Children are seen in a classroom as the school year begins, September 1, 2020.Credit: Ohad Zweigenberg

The chairman of the Federation of Local Authorities in Israel, Haim Bibas, welcomed the local initiatives and called on the Education Ministry to grant the widest possible autonomy to the country’s mayors to deal with the situation. “We are losing a whole generation because of the country’s inability to make businesslike decisions and transfer authority to local government,” he said.

The Education Ministry first opposed the local governments’ plan but appeared to be relenting on Tuesday. In an interview with , the ministry’s director of elementary education, Etti Sassi, said, “There will be a lot of schools that creatively and flexibly manage to provide first and second grade [schooling] more than five days a week.”

But the talk of creativity from school administrators raises questions regarding the government’s conduct. “Instead of providing solutions, the Education Ministry has shifted it all to the principals’ creativity,” one first grade teacher from the Tel Aviv area told Haaretz. “Autonomy has become synonymous with shifting responsibility.”

The absence of clear directives from the national government and relegating the matter to local governments and the schools is creating competition among the schools, she said, adding that the principals and teachers are paying the price.

“Parents are going around with the sense that they have to make demands and stretch the limits and get more, due to the fact that a nearby school or nearby town has managed to provide five days a week of class,” she said, “and the pressure is on the teachers.”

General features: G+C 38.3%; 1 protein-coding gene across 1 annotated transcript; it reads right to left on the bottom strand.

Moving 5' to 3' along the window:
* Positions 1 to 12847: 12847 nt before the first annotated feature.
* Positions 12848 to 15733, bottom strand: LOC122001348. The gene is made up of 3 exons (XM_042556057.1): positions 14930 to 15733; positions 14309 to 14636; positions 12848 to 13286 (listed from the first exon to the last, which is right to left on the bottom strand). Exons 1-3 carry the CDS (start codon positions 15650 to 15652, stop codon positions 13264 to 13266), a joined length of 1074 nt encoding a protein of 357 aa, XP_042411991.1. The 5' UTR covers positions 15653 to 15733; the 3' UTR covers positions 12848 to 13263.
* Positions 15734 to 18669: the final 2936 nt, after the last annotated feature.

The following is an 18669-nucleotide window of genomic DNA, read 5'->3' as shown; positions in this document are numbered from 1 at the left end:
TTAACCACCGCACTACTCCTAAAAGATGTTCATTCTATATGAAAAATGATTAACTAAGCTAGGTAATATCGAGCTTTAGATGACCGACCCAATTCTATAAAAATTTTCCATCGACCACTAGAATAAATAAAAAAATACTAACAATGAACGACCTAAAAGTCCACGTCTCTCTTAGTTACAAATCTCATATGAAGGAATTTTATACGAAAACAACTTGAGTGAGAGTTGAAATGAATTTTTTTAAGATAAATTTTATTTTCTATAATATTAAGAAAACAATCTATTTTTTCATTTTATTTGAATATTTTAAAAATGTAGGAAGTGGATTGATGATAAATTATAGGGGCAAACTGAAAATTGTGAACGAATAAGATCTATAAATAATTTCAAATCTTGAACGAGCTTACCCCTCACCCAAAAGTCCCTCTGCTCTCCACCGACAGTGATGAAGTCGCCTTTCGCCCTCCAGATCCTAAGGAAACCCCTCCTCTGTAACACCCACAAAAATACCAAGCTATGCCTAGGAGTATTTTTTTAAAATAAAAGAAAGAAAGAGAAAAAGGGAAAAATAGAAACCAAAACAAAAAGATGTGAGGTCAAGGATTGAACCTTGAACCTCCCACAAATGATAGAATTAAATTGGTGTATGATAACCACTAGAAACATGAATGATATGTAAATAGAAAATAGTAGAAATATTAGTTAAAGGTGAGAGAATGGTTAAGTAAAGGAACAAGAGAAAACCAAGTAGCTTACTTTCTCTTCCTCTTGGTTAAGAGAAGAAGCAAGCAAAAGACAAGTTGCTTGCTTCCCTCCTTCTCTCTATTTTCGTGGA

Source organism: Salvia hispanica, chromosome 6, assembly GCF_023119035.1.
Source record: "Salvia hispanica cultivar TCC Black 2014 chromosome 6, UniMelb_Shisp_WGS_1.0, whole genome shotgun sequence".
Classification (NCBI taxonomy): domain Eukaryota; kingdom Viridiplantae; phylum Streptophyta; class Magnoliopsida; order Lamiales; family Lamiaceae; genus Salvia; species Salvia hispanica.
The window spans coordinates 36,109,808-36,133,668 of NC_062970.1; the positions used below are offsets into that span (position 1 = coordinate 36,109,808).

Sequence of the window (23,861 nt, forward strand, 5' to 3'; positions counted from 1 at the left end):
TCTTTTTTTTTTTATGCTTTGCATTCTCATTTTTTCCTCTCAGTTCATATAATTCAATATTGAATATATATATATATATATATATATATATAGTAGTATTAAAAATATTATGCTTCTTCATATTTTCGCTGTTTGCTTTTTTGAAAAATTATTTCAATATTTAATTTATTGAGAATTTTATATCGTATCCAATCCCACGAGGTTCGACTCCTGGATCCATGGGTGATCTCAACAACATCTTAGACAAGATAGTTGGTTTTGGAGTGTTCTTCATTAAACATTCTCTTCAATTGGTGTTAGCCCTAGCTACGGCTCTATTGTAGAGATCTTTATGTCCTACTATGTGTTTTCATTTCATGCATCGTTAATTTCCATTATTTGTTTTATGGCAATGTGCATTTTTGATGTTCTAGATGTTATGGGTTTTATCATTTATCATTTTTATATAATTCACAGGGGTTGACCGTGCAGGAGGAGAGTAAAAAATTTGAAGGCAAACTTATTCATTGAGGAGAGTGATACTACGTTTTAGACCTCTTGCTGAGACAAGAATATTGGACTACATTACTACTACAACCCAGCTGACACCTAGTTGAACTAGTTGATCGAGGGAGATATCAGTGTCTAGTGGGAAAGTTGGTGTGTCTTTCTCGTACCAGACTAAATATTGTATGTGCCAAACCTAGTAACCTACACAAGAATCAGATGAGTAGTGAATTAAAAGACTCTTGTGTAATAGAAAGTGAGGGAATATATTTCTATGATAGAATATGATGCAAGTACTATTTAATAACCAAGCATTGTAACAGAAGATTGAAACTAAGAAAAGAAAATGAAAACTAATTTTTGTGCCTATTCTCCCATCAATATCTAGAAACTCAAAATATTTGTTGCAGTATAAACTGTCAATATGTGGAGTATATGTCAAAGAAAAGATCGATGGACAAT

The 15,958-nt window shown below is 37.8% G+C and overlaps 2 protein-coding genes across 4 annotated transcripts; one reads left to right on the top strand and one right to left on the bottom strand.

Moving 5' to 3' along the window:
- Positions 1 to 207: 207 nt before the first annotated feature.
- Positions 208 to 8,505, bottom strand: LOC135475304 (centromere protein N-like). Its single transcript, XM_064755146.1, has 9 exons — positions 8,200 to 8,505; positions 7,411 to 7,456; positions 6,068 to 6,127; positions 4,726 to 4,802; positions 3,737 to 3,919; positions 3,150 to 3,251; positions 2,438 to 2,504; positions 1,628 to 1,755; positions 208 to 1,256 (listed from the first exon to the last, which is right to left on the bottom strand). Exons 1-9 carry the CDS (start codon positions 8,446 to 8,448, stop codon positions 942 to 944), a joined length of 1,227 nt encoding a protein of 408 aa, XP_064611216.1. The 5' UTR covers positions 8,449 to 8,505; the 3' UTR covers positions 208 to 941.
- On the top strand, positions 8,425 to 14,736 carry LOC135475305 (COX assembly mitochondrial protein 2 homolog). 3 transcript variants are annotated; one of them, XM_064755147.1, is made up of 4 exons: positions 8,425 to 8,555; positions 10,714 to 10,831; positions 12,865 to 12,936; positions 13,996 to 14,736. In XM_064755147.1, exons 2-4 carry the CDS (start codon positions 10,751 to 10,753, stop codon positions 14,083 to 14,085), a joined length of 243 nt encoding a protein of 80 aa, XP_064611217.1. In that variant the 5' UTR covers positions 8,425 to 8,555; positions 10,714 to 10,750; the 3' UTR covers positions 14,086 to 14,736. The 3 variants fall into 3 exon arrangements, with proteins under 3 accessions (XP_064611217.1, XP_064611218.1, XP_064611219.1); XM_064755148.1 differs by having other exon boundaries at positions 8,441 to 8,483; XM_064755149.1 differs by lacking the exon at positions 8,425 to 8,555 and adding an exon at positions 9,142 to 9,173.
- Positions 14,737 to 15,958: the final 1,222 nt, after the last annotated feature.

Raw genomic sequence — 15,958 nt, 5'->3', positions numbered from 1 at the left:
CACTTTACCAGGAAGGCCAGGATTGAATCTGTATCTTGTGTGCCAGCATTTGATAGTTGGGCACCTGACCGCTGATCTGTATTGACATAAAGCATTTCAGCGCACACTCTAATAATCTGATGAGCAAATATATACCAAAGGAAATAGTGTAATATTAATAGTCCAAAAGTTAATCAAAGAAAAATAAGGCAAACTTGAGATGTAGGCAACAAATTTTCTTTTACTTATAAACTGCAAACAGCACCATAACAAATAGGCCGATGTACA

With all of the scheduling efforts this week, she said that as far as she could see at this point, there is classroom space for students to attend four and a half days a week, but that does not take possible staffing shortages into account.

“Again they’re putting the parents on a collision course with the local authorities and the Education Ministry,” said Tzofit Golan, the vice chairwoman of the National Parents Association, at Tuesday’s meeting of the ’s Education, Culture and Sports Committee.

There are considerable disparities with the way the situation has been handled around the country. While some schools have decided to go above and beyond what the Education Ministry has planned, there are others who have still not decided what to do. The city of Lod, which has a sizeable Jewish and Arab community, said that it would like to provide more than three days a week of classtime, but needs to come up with the resources to do so. Among Arab municipalities, at this point, only Arabeh, Fassuta, Kaukab and Baka al-Garbiyeh have announced plans to extend classes to five days a week.

“The Arab local authorities are in tough shape when it comes to resources and personnel, so it’s difficult to initiate alternative steps. It requires organizational capacity, and it’s difficult,” said Dr. Sharaf Hassan, the chairman of the Arab community’s education monitoring committee. If the resources are found to extend class for first and second graders to five days a week, it will come at the expense of the students in grades three and four, and of the quality of instruction, Hassan added.

Bar Peleg and Jack Khoury contributed to this report.